By Jennifer Hyland

By all outside standards, successful people are boring as hell. That’s the one secret that nobody tells you to really making it: you have to be disciplined, routine, and prolific. These are not easy traits to hone.
Successful people – or, people who are living a life in accordance with their desires and beliefs – are mindful about their time. They spend it wisely and waste it infrequently.

We hear about all of this and then some when we read about their daily habits and coping mechanisms and dreams. Yet, what we rarely hear is how they spend their downtime, what they enjoy, what they fill their weekends with (other than work).

We know that a happy life is a balance to strike, so here are TK things successful people do differently out-of-office:

1. They don’t break their sleep schedule.

They can’t afford to spend two days of the week feeling off while they get off-track. Further, they don’t only keep themselves in prime health for their job, they want to be rested and well for their personal experiences as well.

2. They choose hobbies that are intrinsically rewarding.

They do things that are energizing, not draining. Things that they enjoy doing more than they enjoy how it makes them look for doing it.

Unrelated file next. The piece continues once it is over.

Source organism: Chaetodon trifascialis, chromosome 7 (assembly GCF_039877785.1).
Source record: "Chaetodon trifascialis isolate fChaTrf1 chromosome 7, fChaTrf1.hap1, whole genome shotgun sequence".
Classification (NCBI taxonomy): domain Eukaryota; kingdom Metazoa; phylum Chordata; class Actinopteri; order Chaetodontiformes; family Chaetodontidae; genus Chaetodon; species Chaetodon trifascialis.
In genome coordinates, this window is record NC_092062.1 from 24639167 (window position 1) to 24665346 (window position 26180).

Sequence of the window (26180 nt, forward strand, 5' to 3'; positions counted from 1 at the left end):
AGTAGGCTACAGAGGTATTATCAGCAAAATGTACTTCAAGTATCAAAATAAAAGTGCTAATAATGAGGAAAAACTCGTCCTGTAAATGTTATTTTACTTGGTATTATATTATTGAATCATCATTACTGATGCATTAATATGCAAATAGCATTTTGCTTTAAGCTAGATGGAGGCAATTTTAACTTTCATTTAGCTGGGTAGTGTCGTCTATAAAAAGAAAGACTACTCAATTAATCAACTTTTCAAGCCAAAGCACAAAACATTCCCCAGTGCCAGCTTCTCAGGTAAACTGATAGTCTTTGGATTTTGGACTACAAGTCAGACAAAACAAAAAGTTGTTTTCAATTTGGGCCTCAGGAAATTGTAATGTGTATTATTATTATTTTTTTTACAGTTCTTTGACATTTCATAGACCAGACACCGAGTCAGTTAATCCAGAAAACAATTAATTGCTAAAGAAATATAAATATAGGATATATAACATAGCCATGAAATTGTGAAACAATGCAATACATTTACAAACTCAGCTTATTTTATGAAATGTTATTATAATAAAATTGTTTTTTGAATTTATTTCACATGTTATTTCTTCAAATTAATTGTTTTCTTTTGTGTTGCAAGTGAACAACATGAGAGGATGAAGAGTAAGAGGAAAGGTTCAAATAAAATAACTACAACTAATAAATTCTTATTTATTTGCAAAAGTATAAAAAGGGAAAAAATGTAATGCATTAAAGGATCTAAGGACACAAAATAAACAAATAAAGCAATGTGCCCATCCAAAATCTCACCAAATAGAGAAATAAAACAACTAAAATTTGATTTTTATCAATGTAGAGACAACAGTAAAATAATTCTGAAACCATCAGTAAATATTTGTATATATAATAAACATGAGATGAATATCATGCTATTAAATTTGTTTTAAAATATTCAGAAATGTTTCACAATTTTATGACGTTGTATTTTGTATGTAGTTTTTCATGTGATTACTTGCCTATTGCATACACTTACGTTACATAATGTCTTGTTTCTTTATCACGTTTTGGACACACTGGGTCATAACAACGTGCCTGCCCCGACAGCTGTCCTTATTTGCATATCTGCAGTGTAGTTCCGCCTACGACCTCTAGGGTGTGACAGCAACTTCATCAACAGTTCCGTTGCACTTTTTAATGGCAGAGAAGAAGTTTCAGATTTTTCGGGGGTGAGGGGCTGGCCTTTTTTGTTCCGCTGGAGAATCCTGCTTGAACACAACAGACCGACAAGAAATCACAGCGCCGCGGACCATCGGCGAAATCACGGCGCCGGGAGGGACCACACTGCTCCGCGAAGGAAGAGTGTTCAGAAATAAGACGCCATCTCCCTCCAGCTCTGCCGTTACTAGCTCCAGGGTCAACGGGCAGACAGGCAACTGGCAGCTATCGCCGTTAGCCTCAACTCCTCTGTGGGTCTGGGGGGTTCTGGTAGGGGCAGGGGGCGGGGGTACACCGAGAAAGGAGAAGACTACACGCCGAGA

3. They spend time outside.

The mind on nature is a miraculous thing. In July of last year, Stanford University released research that found being outside reduced the sort of obsessive, negative thoughts that characterize depression, among other things.

4. They read for fun.

It is because they are inherently interested in something that they learn the most. They do not force themselves to engage with a topic that is not fascinating to them on its own. They know it’s a dead end regardless.

5. They are mindful about who and where they spend their time.

If you become the sum of the five people you spend the most time with, you probably also adjust to the “vibe” of the five places you spend the most time in.

6. They limit their vices.

It’s not that they don’t have them, only that they don’t live just to indulge. It is a crucial part of self-control that lets them lead with logic, not impulse.

7. They do not consider “drinking” or “shopping” to be activities.

They do not see drinking as a hobby, rather something you can do while you are seeing friends, watching a show, and so on. They do not socialize shopping, either, simply because doing so creates an unnecessary obsession with feeling “lack.” (When you’re constantly seeking “more,” you’re repeatedly reinforcing the idea that what you have isn’t enough.)

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